Kernels of Thanks
In honor of Thanksgiving and “National Family Week,” this week, we celebrate the pilgrims at the first Thanksgiving table–and the family at your Thanksgiving table.
After the first Thanksgiving in 1621, there were seasons when the pilgrims had to ration their food. Legend has it that during the “starving time” of 1623 the pilgrims’ daily ration was reduced to five kernels of parched corn per person. Two hundred years later, at the Founders Day banquet of 1820, five kernels of parched corn were placed on each empty plate before the meal, to symbolize the pilgrims’ hardships.
Many families continue this tradition today, by placing five kernels of corn on each dinner plate before the Thanksgiving meal. Traditionally, the five kernels of corn represent the blessings of Autumn beauty, love, family, friendship, and freedom in America. Today’s families often let each family member choose five unique things they’re thankful for.
In that spirit, we offer five “kernels of thanks” to you and your family this Thanksgiving week:
1. Thank you for valuing your marriage. Your marriage doesn’t have to be perfect to be “good enough.” As well-known marriage researcher Maggie Gallagher explained, “Not only individuals, but also whole communities do better, when good-enough marriages are common.” Marriage is a process. Even if you are struggling now, “a large majority of individuals in unhappy marriages who hang in there. . . end up reporting their marriages are very happy a few years later.”
2. Thank you for not hastily considering no-fault divorce. Enacted by most states during the 1970’s, no fault divorce laws allow one spouse to file for divorce for any reason–or no reason at all. Since 1974, about 1 million children per year have seen their parents divorce. Sadly, divorce begets divorce. One large study shows that children of divorced parents are 76 percent more likely to get divorced themselves. In addition, many divorced couples feel that their divorce may have been a mistake. In one recent study, at least one spouse in three-quarters of divorcing couples had second thoughts.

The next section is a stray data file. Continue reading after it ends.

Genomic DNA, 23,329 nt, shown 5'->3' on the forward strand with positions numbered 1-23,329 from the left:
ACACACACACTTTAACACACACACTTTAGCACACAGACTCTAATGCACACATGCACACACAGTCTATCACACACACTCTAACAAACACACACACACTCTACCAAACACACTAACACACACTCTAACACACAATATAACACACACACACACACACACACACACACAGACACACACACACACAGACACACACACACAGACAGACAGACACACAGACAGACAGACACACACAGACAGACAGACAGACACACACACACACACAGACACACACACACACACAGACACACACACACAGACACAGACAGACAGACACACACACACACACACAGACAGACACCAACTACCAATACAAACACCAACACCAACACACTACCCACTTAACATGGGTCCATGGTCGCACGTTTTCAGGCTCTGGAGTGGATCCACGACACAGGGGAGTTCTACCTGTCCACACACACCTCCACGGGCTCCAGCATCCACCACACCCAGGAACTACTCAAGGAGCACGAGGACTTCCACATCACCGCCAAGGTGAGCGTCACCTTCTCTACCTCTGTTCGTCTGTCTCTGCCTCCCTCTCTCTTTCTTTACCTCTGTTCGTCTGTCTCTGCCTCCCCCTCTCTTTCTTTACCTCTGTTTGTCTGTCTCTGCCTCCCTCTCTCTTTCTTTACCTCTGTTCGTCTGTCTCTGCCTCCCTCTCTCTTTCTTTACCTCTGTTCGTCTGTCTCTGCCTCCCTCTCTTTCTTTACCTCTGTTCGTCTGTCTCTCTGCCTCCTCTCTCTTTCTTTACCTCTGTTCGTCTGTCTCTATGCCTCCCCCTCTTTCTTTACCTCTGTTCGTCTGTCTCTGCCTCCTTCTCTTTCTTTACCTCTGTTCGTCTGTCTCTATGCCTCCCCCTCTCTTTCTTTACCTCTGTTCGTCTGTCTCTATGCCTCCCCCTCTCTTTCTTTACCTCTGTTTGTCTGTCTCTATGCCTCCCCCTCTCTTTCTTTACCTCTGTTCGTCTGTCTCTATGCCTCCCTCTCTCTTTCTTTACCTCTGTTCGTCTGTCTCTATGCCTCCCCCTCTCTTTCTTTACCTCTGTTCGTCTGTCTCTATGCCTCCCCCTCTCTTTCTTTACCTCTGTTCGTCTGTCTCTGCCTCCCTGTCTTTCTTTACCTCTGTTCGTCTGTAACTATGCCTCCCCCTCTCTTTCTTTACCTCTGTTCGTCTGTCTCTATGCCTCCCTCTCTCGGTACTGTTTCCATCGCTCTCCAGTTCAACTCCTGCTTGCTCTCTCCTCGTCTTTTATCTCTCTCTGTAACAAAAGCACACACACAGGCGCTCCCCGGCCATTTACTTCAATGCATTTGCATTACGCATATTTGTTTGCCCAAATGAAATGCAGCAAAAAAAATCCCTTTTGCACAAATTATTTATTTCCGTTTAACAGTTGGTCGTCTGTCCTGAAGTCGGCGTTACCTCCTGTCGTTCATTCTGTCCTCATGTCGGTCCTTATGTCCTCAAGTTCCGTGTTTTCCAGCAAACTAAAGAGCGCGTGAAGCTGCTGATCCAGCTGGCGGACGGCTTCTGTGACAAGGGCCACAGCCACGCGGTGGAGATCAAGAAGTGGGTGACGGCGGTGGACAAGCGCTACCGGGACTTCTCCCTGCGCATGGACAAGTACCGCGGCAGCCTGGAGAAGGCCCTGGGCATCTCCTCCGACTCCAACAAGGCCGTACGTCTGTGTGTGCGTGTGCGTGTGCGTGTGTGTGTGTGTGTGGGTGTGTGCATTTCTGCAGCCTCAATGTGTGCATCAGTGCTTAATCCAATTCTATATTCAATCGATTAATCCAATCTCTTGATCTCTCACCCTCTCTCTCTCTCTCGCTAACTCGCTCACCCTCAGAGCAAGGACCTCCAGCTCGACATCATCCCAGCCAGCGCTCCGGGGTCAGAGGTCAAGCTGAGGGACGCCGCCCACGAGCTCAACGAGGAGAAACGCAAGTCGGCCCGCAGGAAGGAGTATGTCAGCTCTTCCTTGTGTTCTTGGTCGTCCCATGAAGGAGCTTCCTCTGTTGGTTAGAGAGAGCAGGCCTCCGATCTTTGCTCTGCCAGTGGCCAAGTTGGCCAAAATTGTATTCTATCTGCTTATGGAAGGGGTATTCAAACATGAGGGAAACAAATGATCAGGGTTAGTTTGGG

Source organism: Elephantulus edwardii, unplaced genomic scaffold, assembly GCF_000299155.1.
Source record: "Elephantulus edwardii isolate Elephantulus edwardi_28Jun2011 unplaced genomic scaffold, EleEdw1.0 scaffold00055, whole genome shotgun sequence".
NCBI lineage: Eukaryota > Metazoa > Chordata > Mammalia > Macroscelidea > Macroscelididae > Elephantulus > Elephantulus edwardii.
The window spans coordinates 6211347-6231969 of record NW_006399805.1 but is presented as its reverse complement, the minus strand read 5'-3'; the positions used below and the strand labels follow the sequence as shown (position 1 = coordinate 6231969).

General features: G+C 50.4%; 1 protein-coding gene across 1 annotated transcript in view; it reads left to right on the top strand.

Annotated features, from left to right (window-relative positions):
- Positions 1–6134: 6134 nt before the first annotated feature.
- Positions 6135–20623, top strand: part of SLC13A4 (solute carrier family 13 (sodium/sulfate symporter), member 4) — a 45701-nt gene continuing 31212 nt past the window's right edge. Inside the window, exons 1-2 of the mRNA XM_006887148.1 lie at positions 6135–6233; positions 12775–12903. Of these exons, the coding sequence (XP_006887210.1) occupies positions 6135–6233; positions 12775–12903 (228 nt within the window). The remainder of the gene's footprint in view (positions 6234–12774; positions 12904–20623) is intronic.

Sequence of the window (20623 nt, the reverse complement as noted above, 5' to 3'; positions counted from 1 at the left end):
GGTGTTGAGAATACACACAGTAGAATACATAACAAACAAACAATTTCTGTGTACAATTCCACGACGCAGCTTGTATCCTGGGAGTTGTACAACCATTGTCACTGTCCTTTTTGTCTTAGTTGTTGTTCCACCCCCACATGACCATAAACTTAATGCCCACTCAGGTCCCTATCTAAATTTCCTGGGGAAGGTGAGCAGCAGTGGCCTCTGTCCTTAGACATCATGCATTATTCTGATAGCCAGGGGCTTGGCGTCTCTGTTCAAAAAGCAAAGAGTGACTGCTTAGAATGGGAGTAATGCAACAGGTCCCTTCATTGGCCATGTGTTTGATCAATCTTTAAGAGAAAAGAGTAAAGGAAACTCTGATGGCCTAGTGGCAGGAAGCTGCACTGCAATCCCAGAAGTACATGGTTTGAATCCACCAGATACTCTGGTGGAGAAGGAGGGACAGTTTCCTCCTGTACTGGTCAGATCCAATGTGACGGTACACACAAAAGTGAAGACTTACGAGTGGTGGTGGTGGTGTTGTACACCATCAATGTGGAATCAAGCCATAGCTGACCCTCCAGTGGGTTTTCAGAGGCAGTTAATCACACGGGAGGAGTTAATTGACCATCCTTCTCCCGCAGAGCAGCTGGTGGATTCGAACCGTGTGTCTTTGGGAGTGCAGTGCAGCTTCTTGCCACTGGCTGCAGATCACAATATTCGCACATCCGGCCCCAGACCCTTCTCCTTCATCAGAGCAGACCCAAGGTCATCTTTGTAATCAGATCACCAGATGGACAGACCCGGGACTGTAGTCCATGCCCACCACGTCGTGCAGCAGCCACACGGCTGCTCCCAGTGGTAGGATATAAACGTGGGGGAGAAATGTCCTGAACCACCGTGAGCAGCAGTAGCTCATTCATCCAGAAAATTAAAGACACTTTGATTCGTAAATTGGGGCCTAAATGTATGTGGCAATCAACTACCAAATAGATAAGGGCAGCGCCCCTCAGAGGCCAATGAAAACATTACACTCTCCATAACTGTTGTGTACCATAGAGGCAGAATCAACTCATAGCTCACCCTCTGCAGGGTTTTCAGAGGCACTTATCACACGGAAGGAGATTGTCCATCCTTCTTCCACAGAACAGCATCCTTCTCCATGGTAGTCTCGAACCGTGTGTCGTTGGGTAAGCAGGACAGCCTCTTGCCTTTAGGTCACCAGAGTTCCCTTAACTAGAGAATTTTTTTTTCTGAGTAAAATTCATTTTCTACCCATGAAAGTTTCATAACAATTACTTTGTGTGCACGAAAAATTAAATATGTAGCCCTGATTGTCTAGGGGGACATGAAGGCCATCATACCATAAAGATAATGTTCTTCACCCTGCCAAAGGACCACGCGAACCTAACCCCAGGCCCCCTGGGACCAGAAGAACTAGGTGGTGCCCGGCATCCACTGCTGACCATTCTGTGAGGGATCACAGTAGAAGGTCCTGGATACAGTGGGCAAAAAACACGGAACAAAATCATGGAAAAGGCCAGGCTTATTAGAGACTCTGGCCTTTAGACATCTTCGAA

3. Thank you for your careful parenting. Men and women bring different strengths to a family. Decades of social science confirm that “children who are raised by married mothers and fathers do better in virtually every way social scientists know how to measure. Overall, they have fewer behavior problems, reach higher educational goals, and are more likely to achieve a successful marriage of their own.
4. Thank you for sharing your values with your teens. Contrary to what you what you may think sometimes, parents have an enormous influence on their teenagers. It is important for parents to talk to their teens about their convictions about love, commitment, and “the deeper meanings and traditions of marriage.”
5. Thank you for opening your heart to religion. Dr. Loren Marks of Louisiana State University notes that “religious faith is the salient and inextricable thread in the quilt of family life.” A major study recently reported by National Marriage Project shows that couples who attend church together and pray together have better quality relationships. Religion has a great impact on young people as well. For example, the primary reason teenagers say that they do not have sex is because it is against their religion.
In short, thank you for giving our society a secure foundation and future. Your family is something for all of us to be grateful for this week.
Your friends at United Families International
*Guest Post from the leadership of the Utah Chapter of United Families International
Maggie Gallagher, 2004. Can Government Strengthen Marriage? Evidence from the Social Sciences, National Fatherhood Initiative, Institute for Marriage and Public Policy, and Institute for American Values, New York, NY: 7. Web. 9 Nov. 2010 < http://www.marriagedebate.com/pdf/Can%20Government%20Strengthen%20Marriage.pdf >
Alan J. Hawkins, 2009. Should I Keep Trying to Work it Out? A Guidebook for Individuals and Couples at the Crossroads of Divorce (And Before), produced on behalf of the Utah Commission on Marriage, Salt Lake City, Utah: 44, 65, 66, 77, 138. Web. 9 Nov. 2010 < http://utahmarriage.org/files/uploads/Crossroads%20Guidebook.pdf >
W. Bradford Wilcox, 2009. “The Evolution of Divorce,” National Affair, Issue 1, Fall 2009. Web. Nov 9, 2010. <http://www.nationalaffairs.com/publications/detail/the-evolution-of-divorce >
The Marriage Movement, a Statement of Principles, 2000. Coalition for Marriage, Family and Couples Education, Institute for American Values, New York, NY: 5. Web. 9 Nov. 2010 < http://www.americanvalues.org/pdfs/marriagemovement.pdf >
Maggie Gallagher, 2004. p. 23.
Ibid. p. 8.
Barbara Dafoe Whitehead and Marline Peterson, 2006. Making a Love Connection: Teen Relationships, Pregnancy, and Marriage, National Campaign to Prevent Teen Pregnancy. Washington DC: 17. Web. 9 Nov. 2010 < http://www.thenationalcampaign.org/resources/pdf/pubs/MALC_FINAL.pdf >
Marline Pearson, 2000. “Can Kids Get Smart About Marriage?” A Report for the National Marriage Project in The Next Generation Series, The National Marriage Project, Rutgers, The State University of New Jersey, Piscataway, NJ: 35.
Loren Marks, 2003. “The Effects of Religious Beliefs in Marriage and Family,” Marriage and Families, Aug. 2003, Web. 9 Nov. 2010, < http://marriageandfamilies.byu.edu/issues/2003/August/religiousbeliefs.aspx >
W. Bradford Wilcox, 2010. “Across Races, Couples that Pray Together Are Happier, NMP Study Finds,” The National Marriage Project, 11 Aug., 2010, Web. 9 Nov. 2010 < http://www.virginia.edu/marriageproject/ >
Barbara Dafoe Whitehead and Marline Peterson, 2006. pp. 23-24.